Puntland Election – The Candidates More than 15 years after
Puntland Election – The Candidates More than 15 years after it was founded and 5 presidents Puntland seems to be coming of age displaying unambiguous signs of maturity as it faces a crucial presidential vote. This forthcoming election is promising to be very much different from all its predecessors. Gone are the days of the tunnel vision politics where support for a candidate was based purely on tribal considerations.
But with no political organisations putting forward candidates, this election is effectively open for all to take part and not surprisingly attracting all kinds of contestants. The debate is so far gentle with no visible signs of polarised opinions although candidates are coming from different backgrounds ranging from those of Islamist persuasion to the broadly secular and everything in-between. Indeed it is the number of Islamist candidates throwing their hats into the ring that is indicative of how far the region has come from the aftermath of the civil strife when the Islamist organisation Al Itihad Al Islami (AIAI) and late Col Yusuf came face to face in combat. Back then the founder of Puntland state and later the first president of the transitional federal government, Col Yusuf, was battling Gen Aidiid’s notoriously ruthless militia, when the now defunct AIAI stabbed him in the back attacking the port city of Bosaso the only source of revenue for his forces.
In his memoirs the Colonel made no attempt to disguise his fury and determination to see off the challenge posed by the adversary from within before facing the enemy at the gates. The ensuing battles spelled the end of that organisation in Puntland regions with most of their leaders retreating under fire heading southwards. Those who stayed behind in contrast turned their backs on politics and instead concentrated on business, developing educational institutions and philanthropy. Today a string of primary and secondary schools, universities as well as other centres of learning and charity are run or financed by former members of AIAI. It is in the business sector, however where they made the most significant impact dominating almost all areas of economic activity.
The fact that individuals in the forefront and on the wrong side of those events are now candidates with a fighting chance is an indication of how things have moved on from the region’s troubled past. They have come a long way from a pariah status, perceived as the fifth column, to that of respected business and community leaders.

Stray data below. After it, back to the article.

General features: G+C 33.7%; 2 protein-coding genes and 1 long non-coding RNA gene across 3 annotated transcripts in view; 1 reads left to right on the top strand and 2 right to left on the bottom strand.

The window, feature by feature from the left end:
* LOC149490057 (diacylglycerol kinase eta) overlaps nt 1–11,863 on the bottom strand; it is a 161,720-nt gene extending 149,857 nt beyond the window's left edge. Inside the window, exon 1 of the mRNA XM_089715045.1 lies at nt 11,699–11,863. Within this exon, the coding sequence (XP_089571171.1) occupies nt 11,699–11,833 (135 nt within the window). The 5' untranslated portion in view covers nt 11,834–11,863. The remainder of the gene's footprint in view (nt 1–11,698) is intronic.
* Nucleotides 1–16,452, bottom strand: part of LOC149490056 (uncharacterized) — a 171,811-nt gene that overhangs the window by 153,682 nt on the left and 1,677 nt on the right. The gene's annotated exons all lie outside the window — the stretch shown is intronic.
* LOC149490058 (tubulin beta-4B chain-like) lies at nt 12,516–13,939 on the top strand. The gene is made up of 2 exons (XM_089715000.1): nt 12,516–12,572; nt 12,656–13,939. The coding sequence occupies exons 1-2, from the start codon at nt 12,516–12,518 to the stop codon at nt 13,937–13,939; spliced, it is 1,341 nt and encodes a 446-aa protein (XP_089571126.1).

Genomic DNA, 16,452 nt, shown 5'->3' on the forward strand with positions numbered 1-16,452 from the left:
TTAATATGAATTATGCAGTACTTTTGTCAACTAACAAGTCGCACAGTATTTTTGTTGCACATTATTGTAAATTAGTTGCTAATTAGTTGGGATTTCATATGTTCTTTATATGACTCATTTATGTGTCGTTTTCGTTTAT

There is unease however expressed in some quarters , although not widespread, doubting whether it is the right time for Islamists past or present to take over power in Puntland in the current political climate. It is not only conviction politicians that are part of this competition but there are others too. Thrill-seeking eccentrics with some money to spend are also drawn into the campaign trail by the publicity potential of the occasion. There is also the other kind of a candidate; “the here I come band”. Those who see this as a launch pad for their future political careers, interested in attracting enough attention to be considered for plumb portfolios by a winning candidate. The irony is apparently lost on them that they are starting their political debut right at the very top only to work their way downwards. And then there is the awkward squad, former members of governments past and present who amassed wealth whilst in office and hoping to make a comeback. Of all the candidates in the running they are the ones described in the most unflattering terms.
That leaves the scene set for the campaign proper and the real choice in this election; the current leader and his main challenger, the former federal Prime Minister Messrs Farole and Gas. Early salvos fired indicate a bitter struggle ahead - each candidate intent on going for the jugular to beat his opponent. It is curtains for the political career of any of the two men losing this critical vote. Retirement in exile for the president and a return to oblivion and a teaching post in a little know suburb for his competitor. With the stakes so high the international community has an important role to play to ensure that things don’t get out of hand.
They can remind the regime that they are in effect a caretaker administration tasked only with the job of maintaining order and overseeing the smooth running of the election process. With no scrutiny by lawmakers the executive have no mandate to embark on new initiatives or make major changes to improve their electoral fortunes by stealth during the lame duck period. The message should also be sent out loud and clear that spoilers endangering the stability of the region will not be tolerated.
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